Aki Kangasharju, the managing director of Research Institute of the Finnish Economy (ETLA), is a well-known economist. He knows how to speak about the economy so that even lay people understand, and so he has become a familiar face in the media. This JYU alumnus participates actively in economic policy discussions and has done extensive research in support of economic policy. He is also a member of the JYU University Board.
Aki Kangasharju comes from originally Haapavesi, from Northern Ostrobothnia. In his final year of upper secondary school, he was wondering aloud at their kitchen table what to do when he “grew up”. His older sister was studying at the time in Jyväskylä as a prospective home economics teacher. She told him about the young male economics students she had met in Jyväskylä. The term ‘economics’ got stuck in Aki’s mind and sounded interesting.
Kangasharju cycled to Haapavesi City Library to search for a book about economics. On the shelf, there was a book entitled Kansantaloustiede authored by Pekka Sutela and Jukka Pekkarinen. It opened a new world for him. In the book, Sutela and Pekkarinen explain society and the economy by analysing the causes and consequences of various phenomena. Kangasharju found the explanations to be especially interesting reading.
After graduating from upper secondary school, Kangasharju applied to several universities to study economics. He was admitted to all of them, but chose the University of Jyväskylä.
“In my mind, Jyväskylä had a better general brand than those other places. In addition, I might compare the different departments a bit – at the University of Jyväskylä the department of economics might have already been bigger, at that time, than at the peer universities.”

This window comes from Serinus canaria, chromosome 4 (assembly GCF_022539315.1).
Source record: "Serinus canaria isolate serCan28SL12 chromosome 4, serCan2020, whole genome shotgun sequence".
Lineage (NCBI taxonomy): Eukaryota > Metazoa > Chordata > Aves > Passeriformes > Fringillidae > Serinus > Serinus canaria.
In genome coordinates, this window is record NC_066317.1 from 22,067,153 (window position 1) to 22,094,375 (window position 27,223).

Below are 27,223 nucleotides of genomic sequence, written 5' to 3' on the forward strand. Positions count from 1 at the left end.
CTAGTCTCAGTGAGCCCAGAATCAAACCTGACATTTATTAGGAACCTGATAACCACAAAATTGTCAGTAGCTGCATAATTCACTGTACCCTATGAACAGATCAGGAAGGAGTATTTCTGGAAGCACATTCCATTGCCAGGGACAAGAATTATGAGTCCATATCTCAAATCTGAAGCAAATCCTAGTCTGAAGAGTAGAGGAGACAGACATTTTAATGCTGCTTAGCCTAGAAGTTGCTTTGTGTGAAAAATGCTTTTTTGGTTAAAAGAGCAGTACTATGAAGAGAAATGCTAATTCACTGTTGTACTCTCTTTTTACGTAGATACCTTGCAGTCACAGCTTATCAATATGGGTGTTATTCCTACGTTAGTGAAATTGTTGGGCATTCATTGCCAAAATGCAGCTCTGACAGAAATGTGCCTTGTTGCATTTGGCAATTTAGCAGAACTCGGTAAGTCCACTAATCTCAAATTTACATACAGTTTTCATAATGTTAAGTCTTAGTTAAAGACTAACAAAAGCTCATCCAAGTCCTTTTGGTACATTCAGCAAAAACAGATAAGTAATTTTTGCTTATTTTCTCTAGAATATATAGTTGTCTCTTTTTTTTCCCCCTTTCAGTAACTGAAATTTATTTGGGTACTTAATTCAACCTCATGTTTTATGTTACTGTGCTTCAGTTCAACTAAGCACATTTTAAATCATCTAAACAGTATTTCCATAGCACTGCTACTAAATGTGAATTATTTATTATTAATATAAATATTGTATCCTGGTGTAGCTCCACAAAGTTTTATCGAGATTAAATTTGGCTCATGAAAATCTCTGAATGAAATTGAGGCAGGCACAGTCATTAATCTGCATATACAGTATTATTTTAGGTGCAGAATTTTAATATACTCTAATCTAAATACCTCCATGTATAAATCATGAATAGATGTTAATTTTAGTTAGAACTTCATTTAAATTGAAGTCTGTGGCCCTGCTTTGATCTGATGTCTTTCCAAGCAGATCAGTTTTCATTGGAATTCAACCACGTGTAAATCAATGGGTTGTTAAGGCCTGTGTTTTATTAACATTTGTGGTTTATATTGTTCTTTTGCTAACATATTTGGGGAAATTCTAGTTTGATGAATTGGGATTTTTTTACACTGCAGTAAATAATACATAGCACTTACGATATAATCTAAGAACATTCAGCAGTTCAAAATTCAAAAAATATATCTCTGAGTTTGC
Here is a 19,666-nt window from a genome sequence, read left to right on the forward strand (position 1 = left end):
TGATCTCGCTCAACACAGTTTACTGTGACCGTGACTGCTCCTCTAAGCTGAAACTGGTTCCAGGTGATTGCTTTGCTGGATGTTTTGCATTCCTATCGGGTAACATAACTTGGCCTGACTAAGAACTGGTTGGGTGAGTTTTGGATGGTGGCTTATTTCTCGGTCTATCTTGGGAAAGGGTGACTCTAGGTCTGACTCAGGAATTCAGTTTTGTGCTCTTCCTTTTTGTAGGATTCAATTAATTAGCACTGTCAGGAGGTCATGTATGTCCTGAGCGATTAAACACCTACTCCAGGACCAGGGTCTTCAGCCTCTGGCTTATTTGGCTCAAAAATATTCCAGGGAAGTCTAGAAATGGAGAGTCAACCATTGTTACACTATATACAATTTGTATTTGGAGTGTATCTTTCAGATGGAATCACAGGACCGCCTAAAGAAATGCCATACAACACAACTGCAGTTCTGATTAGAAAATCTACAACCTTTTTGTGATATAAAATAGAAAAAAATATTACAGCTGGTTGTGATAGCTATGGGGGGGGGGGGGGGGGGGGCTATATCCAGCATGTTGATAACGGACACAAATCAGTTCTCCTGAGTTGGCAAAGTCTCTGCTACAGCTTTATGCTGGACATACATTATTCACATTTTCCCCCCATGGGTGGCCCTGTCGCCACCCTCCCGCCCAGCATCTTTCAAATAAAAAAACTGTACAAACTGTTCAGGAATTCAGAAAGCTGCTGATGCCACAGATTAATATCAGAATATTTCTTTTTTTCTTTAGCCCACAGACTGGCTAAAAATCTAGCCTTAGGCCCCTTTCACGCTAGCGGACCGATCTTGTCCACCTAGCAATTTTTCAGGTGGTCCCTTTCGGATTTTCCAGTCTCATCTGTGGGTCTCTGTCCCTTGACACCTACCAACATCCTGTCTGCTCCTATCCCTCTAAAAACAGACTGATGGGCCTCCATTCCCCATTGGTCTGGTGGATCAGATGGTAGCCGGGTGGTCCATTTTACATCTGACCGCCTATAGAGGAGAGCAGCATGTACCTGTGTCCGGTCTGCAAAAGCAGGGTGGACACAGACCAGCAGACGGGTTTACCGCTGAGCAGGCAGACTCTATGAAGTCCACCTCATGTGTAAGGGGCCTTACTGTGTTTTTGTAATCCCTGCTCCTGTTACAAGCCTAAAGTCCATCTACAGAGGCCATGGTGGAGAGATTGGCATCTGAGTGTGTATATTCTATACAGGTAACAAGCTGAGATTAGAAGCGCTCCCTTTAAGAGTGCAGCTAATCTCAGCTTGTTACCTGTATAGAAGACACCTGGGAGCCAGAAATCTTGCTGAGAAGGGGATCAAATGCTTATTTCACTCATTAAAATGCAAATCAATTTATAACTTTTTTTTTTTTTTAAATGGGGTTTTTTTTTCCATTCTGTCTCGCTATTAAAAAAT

When thinking back on his study years in Jyväskylä, Aki highlights becoming more independent as the best thing. “It was great to make decisions on studies and other things independent from my schoolmates or family,” Aki reminisces. He was soon caught up with research. After completing his master’s degree, Kangasharju continued his studies, working as a researcher, and earned a doctorate in economics at the age of 29.
“I wasn’t really close with the students in my class. I also spent a year in Canterbury during my basic degree studies, and so I was a bit detached from the others.”
In his research, Aki Kangasharju was interested in studying social issues using statistical methods. In his doctoral dissertation, he studied the long-term development of regional differences.
Kangasharju worked for a year as a visiting professor at the Massachusetts Institute of Technology (MIT). There he familiarised himself with studies evaluating the effects of political decisions, research that had not yet been done in Finland. After returning to Finland, he started to apply these methods to study, for example, the interaction between housing subsidies and prices. “For a long time, my identity was that of a researcher,” he says.
In his research career, Kangasharju aimed at a professorship and focused on writing scientific articles. In 2008, the professorship became a reality. While the writing of publications was left in the background, Kangasharju wanted to use his expertise in other ways. He started to make reports for external parties and participate actively in societal discussion.
Kangasharju was appointed as the Director-General of VATT Institute for Economic Research in 2011. Before that, he had worked there as a research professor and research director since 2001. Soon he was recruited to Nordea, first as a research director and then as the chief economist. In March 2019, he became the managing director of ETLA.
As an active participant in discussions, he seeks to communicate clearly and concisely. At Nordea, he sent the bank’s analysts to speech and writing courses so as to prevent any professional jargon and overly academic tones from undermining the comprehensibility of messages. Accordingly, as a researcher and economic observer, Aki states that continuous learning is crucial.
“The economy and society are constantly changing organisms rather than machines that one masters when once they have been learned. In these jobs, you immediately lose touch if you stop searching for something new.”
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